Mortimer Adler Versus Heschel – The Philosophy of truth

  Mortimer Adler’s Truth in Religion examines the western, Greek logic of non-contradiction which states that two opposing statements cannot both be true. For example, “A, cannot also be non-A.” Adler states that of the three Western religions claiming logical truth and supernatural revelation, only one can be entirely true-the others approximate it and contain mistakes or falsehoods.
 
   I wanted to understand Adler’s views in light of Abraham  Heschel’s idea of polarity. Heschel wrote, “The point is not either–or, but both–and. For example, the dichotomy between transcendence and immanence is an oversimplification. God remains transcendent in his immanence, and immanent in his transcendence.” Such words are termed “scissors words” because they can only cut together, like a pair of scissors and not singly, like a knife.
 
     Heschel compares Rabbi Akiva and Rabbi Ishmael, contemporaries who lived during the second half of the first century. The heaven-bound school of Akiva, with its emphasis on the Shekinah, or Holy Spirit, is in contrast to the more mundane school of Ishmael. The Akivan perspective was mystical, eschatological and often mysterious while the Ishmaelite perspective was critical, rationalistic and restrained. While Akiva focused on God’s immanence, Ishmael focuses on God’s transcendence. Together, according to Heschel, they form a dialectic, in the human encounter with the divine.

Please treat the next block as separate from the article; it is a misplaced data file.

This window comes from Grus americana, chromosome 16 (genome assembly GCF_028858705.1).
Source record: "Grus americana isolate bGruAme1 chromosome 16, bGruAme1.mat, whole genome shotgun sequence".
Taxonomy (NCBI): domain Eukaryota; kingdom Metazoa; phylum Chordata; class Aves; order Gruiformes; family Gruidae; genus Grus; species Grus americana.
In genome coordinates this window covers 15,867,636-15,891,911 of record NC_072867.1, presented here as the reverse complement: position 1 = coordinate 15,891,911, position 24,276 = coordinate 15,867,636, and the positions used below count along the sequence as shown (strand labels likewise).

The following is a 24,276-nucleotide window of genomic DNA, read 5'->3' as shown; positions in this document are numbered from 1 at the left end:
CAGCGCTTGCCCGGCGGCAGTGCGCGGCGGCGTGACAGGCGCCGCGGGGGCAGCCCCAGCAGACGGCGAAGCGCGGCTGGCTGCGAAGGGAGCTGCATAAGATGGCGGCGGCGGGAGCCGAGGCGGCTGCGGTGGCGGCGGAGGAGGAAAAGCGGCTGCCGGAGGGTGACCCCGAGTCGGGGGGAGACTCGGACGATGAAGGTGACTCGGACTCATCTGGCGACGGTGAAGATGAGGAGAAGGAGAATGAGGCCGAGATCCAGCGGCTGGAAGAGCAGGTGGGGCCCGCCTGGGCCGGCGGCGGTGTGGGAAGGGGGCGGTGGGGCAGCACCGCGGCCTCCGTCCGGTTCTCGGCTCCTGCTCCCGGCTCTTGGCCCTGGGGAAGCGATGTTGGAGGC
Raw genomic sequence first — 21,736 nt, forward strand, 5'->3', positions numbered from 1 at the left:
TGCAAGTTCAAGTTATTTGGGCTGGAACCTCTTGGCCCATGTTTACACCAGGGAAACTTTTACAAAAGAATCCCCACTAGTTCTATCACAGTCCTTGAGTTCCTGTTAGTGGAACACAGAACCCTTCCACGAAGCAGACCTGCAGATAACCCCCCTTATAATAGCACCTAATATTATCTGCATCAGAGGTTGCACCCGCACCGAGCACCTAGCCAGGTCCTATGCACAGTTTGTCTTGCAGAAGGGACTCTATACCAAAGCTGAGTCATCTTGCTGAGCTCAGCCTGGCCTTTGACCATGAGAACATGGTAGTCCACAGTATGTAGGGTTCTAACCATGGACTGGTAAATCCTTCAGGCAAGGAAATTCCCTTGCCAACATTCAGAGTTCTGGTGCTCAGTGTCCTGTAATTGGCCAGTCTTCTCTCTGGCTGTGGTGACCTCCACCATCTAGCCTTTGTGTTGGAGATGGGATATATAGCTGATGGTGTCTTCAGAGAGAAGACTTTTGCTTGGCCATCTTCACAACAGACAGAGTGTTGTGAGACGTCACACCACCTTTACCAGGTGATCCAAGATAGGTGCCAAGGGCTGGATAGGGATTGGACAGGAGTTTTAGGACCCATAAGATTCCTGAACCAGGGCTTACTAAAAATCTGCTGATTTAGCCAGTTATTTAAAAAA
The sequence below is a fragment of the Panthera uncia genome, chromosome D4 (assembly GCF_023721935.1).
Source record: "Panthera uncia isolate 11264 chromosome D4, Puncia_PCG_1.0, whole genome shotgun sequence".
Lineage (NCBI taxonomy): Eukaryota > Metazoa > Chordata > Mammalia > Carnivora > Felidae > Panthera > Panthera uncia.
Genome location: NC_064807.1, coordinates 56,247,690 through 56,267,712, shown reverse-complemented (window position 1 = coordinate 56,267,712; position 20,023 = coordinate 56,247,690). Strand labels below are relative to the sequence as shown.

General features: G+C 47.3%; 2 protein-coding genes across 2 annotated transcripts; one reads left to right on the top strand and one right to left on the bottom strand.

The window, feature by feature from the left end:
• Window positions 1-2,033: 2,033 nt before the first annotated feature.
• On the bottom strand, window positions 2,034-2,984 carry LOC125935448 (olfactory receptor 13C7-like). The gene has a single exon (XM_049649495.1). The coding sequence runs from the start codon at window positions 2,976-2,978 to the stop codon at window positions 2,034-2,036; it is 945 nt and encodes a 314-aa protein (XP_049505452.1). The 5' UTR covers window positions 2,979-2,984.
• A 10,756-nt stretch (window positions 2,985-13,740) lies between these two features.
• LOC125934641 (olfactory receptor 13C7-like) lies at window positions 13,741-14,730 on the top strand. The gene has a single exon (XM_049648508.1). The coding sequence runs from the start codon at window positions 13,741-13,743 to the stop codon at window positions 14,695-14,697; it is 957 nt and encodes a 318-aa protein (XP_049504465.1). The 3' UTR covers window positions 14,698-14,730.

In Judaism, by contrasting two sides of an issue, the reader works through a debate rather than a doctrine. This is why the Jewish sages were rarely of one mind. While I understood Heschel’s approach in theory, I knew there were sets of ideas for which polarity would apply and those that were outright oppositional.  
 
    The issue came home to me in reading Jacob Neusner’s A Rabbi Talks with Jesus. An esteemed academic and observant Jew, Neusner conceded that Jesus indeed claimed to be the dwelling place of the divine. 
 
     William Lane Craig explains that the typical rabbinical style of teaching was to quote extensively from learned teachers, who provided the basis of authority for one’s teaching. But Jesus did exactly the opposite.“He began,‘You have heard that it said by the men of old … and quoted the Mosaic Law; then continued with, ‘But I say to you …’ and gave his own teaching.” Neusner explains that it is precisely on this basis why he, as a Jew, would not have followed Jesus had he lived in first-century Palestine. 
 
     Neusner corresponded with Pope Benedict about the concepts in his book. Despite their differences, the two subsequently became friends. The Pope wrote, “The issue that is really at the heart of the debate is thus finally laid bare. Jesus understands himself as the Torah—as the word of God in person.” 
 
     Neusner speaks admiringly of Jesus, even though he rejects his claim to be God. If Jesus claimed such a thing, how could Neusner have respect for him? C.S. Lewis points out the problem: 
 
         A man who said the sort of things Jesus said would not be a great moral teacher. He would either be a    
         lunatic— on a level with the man who says he is a poached egg–or else he would be the Devil of Hell. 
         You must make your choice. Either this man was, and is, the Son of God: or else a madman or something 
         worse.”